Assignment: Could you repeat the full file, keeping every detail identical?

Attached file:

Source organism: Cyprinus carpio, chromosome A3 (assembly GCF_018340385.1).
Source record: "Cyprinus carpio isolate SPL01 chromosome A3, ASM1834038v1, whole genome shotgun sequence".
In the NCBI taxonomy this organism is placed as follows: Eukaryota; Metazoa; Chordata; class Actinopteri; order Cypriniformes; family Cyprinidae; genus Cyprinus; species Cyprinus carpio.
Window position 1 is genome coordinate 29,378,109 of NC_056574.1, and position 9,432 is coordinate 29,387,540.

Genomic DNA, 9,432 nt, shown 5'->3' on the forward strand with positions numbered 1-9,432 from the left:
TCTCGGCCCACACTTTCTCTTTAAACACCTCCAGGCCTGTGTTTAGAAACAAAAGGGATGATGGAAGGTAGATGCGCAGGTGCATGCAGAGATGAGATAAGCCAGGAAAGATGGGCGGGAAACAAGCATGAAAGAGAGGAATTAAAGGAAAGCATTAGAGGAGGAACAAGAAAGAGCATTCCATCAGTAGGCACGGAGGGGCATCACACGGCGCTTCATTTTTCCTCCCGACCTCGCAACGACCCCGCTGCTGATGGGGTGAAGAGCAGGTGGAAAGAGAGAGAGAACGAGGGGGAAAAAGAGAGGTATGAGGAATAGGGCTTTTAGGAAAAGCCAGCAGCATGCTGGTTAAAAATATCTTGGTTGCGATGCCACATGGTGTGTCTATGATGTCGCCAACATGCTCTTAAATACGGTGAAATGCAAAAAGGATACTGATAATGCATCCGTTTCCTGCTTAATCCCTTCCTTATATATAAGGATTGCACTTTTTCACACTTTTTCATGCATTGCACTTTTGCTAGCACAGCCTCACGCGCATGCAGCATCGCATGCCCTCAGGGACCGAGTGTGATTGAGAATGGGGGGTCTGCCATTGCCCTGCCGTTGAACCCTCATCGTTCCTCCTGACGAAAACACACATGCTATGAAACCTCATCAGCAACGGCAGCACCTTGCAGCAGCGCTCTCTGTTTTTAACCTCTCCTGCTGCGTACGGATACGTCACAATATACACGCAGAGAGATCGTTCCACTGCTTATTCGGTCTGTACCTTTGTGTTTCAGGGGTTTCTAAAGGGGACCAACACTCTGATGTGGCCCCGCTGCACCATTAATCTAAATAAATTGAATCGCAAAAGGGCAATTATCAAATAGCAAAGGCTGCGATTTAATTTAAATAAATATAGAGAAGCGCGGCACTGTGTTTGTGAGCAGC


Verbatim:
Source organism: Cyprinus carpio, chromosome A3 (assembly GCF_018340385.1).
Source record: "Cyprinus carpio isolate SPL01 chromosome A3, ASM1834038v1, whole genome shotgun sequence".
In the NCBI taxonomy this organism is placed as follows: Eukaryota; Metazoa; Chordata; class Actinopteri; order Cypriniformes; family Cyprinidae; genus Cyprinus; species Cyprinus carpio.
Window position 1 is genome coordinate 29,378,109 of NC_056574.1, and position 9,432 is coordinate 29,387,540.

Genomic DNA, 9,432 nt, shown 5'->3' on the forward strand with positions numbered 1-9,432 from the left:
TCTCGGCCCACACTTTCTCTTTAAACACCTCCAGGCCTGTGTTTAGAAACAAAAGGGATGATGGAAGGTAGATGCGCAGGTGCATGCAGAGATGAGATAAGCCAGGAAAGATGGGCGGGAAACAAGCATGAAAGAGAGGAATTAAAGGAAAGCATTAGAGGAGGAACAAGAAAGAGCATTCCATCAGTAGGCACGGAGGGGCATCACACGGCGCTTCATTTTTCCTCCCGACCTCGCAACGACCCCGCTGCTGATGGGGTGAAGAGCAGGTGGAAAGAGAGAGAGAACGAGGGGGAAAAAGAGAGGTATGAGGAATAGGGCTTTTAGGAAAAGCCAGCAGCATGCTGGTTAAAAATATCTTGGTTGCGATGCCACATGGTGTGTCTATGATGTCGCCAACATGCTCTTAAATACGGTGAAATGCAAAAAGGATACTGATAATGCATCCGTTTCCTGCTTAATCCCTTCCTTATATATAAGGATTGCACTTTTTCACACTTTTTCATGCATTGCACTTTTGCTAGCACAGCCTCACGCGCATGCAGCATCGCATGCCCTCAGGGACCGAGTGTGATTGAGAATGGGGGGTCTGCCATTGCCCTGCCGTTGAACCCTCATCGTTCCTCCTGACGAAAACACACATGCTATGAAACCTCATCAGCAACGGCAGCACCTTGCAGCAGCGCTCTCTGTTTTTAACCTCTCCTGCTGCGTACGGATACGTCACAATATACACGCAGAGAGATCGTTCCACTGCTTATTCGGTCTGTACCTTTGTGTTTCAGGGGTTTCTAAAGGGGACCAACACTCTGATGTGGCCCCGCTGCACCATTAATCTAAATAAATTGAATCGCAAAAGGGCAATTATCAAATAGCAAAGGCTGCGATTTAATTTAAATAAATATAGAGAAGCGCGGCACTGTGTTTGTGAGCAGC